The support network consisting of peers and faculty mentors was essential, especially since growing up she didn’t know any real-life scientists, and the concept of a research scientist did not exist in her knowledge-base for much of her youth. Now, she has a rich research history, a present as an Assistant Professor at UBC, and a future filled with new discoveries and collaboration. As a PI, Tokuyama wants to support trainees in defining paths to achieve their career goals, just as others have done for her.
The Tokuyama Lab
In the Tokuyama Lab, trainees will participate in research on the human virome: a collection of exogenous viruses that reside in most individuals and endogenous viruses that are present in all individuals. These viruses rarely cause overt disease in healthy people, but persistent interactions between these viruses and the immune system can affect how one responds to infection or inflammation.
Endogenous retroviruses (ERVs) are the most abundant member of the human viral metagenome. We know from many studies, including those led by UBC faculty, that ERVs are epigenetically and transcriptionally regulated during development and are important regulators of gene expression. We also know they are differentially expressed during a range of disease conditions including cancer, autoimmune disease, and viral infection.
“However, a big gap in our knowledge is how ERVs affect our immune system and their functional roles in disease,” says Tokuyama. “This is the gap that my research program hopes to fill.”
Tokuyama’s previous work involved developing a computational pipeline to analyze the human ERV transcriptome and investigating the immunomodulatory role of ERVs in the context of autoimmune lupus disease using clinical samples and viral infection in the female genital tract using mouse models.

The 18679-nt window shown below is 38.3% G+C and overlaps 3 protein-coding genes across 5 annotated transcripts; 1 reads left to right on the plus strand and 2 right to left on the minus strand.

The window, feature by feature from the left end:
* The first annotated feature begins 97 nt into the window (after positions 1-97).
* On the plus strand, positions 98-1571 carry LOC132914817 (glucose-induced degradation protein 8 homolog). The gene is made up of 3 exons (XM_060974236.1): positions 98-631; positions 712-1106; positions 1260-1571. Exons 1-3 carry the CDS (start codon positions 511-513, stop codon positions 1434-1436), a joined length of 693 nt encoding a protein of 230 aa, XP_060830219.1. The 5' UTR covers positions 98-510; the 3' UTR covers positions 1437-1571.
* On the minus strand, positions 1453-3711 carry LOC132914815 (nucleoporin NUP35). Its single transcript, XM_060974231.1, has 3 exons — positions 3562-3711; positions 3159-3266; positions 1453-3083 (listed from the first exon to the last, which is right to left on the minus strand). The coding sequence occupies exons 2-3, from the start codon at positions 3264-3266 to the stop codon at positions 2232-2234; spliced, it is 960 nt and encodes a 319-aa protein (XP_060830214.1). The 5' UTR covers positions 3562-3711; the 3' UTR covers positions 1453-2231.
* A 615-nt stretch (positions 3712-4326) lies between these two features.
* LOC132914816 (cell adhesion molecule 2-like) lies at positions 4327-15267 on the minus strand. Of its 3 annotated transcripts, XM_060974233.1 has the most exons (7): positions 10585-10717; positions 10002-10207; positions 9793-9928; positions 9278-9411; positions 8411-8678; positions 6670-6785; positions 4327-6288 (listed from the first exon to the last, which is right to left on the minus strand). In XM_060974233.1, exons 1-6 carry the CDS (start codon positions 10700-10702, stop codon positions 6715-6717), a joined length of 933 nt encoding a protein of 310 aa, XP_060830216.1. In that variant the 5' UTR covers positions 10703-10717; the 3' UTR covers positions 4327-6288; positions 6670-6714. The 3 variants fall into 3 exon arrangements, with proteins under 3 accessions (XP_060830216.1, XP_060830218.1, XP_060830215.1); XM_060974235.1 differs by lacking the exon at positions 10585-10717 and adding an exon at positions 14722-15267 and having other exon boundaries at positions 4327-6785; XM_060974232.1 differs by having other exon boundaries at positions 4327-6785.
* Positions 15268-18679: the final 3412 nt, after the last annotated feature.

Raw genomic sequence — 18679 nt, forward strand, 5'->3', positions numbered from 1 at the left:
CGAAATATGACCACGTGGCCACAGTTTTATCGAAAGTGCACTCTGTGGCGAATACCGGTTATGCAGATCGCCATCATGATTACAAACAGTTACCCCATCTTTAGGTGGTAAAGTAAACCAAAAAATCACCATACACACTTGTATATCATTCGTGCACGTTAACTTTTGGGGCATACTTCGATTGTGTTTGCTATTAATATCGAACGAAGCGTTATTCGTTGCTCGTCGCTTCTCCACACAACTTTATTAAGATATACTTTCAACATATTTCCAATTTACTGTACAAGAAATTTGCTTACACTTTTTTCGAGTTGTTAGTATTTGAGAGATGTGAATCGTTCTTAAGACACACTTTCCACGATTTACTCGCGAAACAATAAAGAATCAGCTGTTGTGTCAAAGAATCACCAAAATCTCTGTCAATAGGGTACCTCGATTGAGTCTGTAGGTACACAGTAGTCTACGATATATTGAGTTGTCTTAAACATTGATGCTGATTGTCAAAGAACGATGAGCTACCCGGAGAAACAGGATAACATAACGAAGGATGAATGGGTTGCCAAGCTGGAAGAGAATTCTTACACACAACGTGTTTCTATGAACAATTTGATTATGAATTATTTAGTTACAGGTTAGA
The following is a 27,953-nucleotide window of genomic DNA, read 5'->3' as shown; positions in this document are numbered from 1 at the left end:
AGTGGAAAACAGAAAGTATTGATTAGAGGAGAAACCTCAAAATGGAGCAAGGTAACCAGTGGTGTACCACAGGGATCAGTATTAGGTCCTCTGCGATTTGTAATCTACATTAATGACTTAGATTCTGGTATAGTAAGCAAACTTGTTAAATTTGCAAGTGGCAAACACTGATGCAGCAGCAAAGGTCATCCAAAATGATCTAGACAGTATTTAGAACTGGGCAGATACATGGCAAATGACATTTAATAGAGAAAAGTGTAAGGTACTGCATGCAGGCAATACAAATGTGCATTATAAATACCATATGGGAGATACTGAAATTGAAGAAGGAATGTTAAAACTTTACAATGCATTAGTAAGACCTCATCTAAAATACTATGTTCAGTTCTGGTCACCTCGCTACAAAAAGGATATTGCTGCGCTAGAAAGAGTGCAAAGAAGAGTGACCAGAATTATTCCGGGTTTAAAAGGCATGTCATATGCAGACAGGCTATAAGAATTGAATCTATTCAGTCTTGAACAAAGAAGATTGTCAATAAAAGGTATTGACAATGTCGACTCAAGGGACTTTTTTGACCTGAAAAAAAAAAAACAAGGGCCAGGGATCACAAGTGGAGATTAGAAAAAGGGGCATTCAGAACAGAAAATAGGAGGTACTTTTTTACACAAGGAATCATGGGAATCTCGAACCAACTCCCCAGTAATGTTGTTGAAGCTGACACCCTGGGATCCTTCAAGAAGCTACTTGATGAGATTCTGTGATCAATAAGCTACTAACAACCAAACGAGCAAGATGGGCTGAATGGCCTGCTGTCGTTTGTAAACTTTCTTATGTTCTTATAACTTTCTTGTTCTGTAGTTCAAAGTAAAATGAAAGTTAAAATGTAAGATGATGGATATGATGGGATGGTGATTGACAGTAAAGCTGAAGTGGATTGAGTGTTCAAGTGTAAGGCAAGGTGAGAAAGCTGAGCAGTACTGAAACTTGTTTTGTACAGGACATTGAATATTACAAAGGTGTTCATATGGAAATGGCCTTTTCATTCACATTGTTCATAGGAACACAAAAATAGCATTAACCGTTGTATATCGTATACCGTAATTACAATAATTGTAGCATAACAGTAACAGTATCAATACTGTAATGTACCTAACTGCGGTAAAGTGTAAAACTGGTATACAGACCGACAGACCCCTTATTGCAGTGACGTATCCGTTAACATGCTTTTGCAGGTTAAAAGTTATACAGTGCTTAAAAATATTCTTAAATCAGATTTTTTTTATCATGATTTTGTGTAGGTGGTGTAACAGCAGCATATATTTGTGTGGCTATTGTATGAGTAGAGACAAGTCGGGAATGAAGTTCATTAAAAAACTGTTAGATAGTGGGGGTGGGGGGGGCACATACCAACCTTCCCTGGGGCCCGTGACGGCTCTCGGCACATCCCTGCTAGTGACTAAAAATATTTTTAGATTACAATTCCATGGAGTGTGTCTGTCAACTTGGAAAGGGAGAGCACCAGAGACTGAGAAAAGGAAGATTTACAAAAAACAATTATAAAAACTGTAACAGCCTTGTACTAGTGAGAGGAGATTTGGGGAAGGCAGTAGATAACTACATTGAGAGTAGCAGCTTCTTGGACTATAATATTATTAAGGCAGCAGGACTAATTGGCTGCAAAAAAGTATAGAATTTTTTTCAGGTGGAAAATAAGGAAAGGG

“Building on this, my lab will rely on next generation sequencing, proteomics, and computational approaches to uncover novel functions of ERVs in immune cells. We plan to use mouse models, 3D cell culture systems, and clinical samples to define the molecular interactions between ERV proteins and signaling pathways that affect immune cell functions in order to determine how these interactions impact outcomes of viral infections and autoimmune diseases.”
Tokuyama’s research will shed light on novel virus-immune interactions, and more broadly, has the potential to expand our understanding of heterogeneity in disease outcomes. Ultimately, the research findings could be used as a basis for development of tailored therapeutic and prevention strategies. Currently, the lab has multiple projects aimed at uncovering the role of ERVs in antiviral immunity and autoimmunity.
“LSI is an exciting research hub, and I’m really looking forward to working with people from different research areas to come up with creative and collaborative research programs to improve our understanding of virus-immune interactions.”